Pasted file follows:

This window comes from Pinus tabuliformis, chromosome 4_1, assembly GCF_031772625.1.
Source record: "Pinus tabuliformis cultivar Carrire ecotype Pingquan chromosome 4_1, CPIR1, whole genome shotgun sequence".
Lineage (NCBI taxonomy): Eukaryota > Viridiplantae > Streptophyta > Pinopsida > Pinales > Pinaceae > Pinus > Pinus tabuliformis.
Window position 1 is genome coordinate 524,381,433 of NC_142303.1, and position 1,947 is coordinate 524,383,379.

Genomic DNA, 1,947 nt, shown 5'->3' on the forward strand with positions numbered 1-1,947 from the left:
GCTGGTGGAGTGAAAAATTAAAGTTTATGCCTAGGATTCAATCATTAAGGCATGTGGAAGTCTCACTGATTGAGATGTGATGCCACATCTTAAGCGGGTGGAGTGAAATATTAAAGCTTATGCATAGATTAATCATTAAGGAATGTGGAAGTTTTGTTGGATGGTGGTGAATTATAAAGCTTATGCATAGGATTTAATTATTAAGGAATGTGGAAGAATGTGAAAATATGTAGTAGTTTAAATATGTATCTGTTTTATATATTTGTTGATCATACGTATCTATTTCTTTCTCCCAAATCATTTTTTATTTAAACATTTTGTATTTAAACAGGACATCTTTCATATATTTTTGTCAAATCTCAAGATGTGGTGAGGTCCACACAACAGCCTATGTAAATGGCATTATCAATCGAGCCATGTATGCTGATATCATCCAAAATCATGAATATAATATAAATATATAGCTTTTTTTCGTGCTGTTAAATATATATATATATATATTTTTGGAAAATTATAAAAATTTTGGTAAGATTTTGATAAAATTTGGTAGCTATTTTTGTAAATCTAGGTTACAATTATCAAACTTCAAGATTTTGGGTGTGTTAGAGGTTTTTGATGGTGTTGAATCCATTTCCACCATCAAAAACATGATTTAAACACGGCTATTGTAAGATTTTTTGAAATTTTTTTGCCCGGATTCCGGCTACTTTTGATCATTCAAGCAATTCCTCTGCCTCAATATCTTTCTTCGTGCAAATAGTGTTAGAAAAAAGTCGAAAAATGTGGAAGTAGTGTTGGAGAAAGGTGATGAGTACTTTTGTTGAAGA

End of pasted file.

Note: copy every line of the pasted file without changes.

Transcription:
This window comes from Pinus tabuliformis, chromosome 4_1, assembly GCF_031772625.1.
Source record: "Pinus tabuliformis cultivar Carrire ecotype Pingquan chromosome 4_1, CPIR1, whole genome shotgun sequence".
Lineage (NCBI taxonomy): Eukaryota > Viridiplantae > Streptophyta > Pinopsida > Pinales > Pinaceae > Pinus > Pinus tabuliformis.
Window position 1 is genome coordinate 524,381,433 of NC_142303.1, and position 1,947 is coordinate 524,383,379.

Genomic DNA, 1,947 nt, shown 5'->3' on the forward strand with positions numbered 1-1,947 from the left:
GCTGGTGGAGTGAAAAATTAAAGTTTATGCCTAGGATTCAATCATTAAGGCATGTGGAAGTCTCACTGATTGAGATGTGATGCCACATCTTAAGCGGGTGGAGTGAAATATTAAAGCTTATGCATAGATTAATCATTAAGGAATGTGGAAGTTTTGTTGGATGGTGGTGAATTATAAAGCTTATGCATAGGATTTAATTATTAAGGAATGTGGAAGAATGTGAAAATATGTAGTAGTTTAAATATGTATCTGTTTTATATATTTGTTGATCATACGTATCTATTTCTTTCTCCCAAATCATTTTTTATTTAAACATTTTGTATTTAAACAGGACATCTTTCATATATTTTTGTCAAATCTCAAGATGTGGTGAGGTCCACACAACAGCCTATGTAAATGGCATTATCAATCGAGCCATGTATGCTGATATCATCCAAAATCATGAATATAATATAAATATATAGCTTTTTTTCGTGCTGTTAAATATATATATATATATATTTTTGGAAAATTATAAAAATTTTGGTAAGATTTTGATAAAATTTGGTAGCTATTTTTGTAAATCTAGGTTACAATTATCAAACTTCAAGATTTTGGGTGTGTTAGAGGTTTTTGATGGTGTTGAATCCATTTCCACCATCAAAAACATGATTTAAACACGGCTATTGTAAGATTTTTTGAAATTTTTTTGCCCGGATTCCGGCTACTTTTGATCATTCAAGCAATTCCTCTGCCTCAATATCTTTCTTCGTGCAAATAGTGTTAGAAAAAAGTCGAAAAATGTGGAAGTAGTGTTGGAGAAAGGTGATGAGTACTTTTGTTGAAGA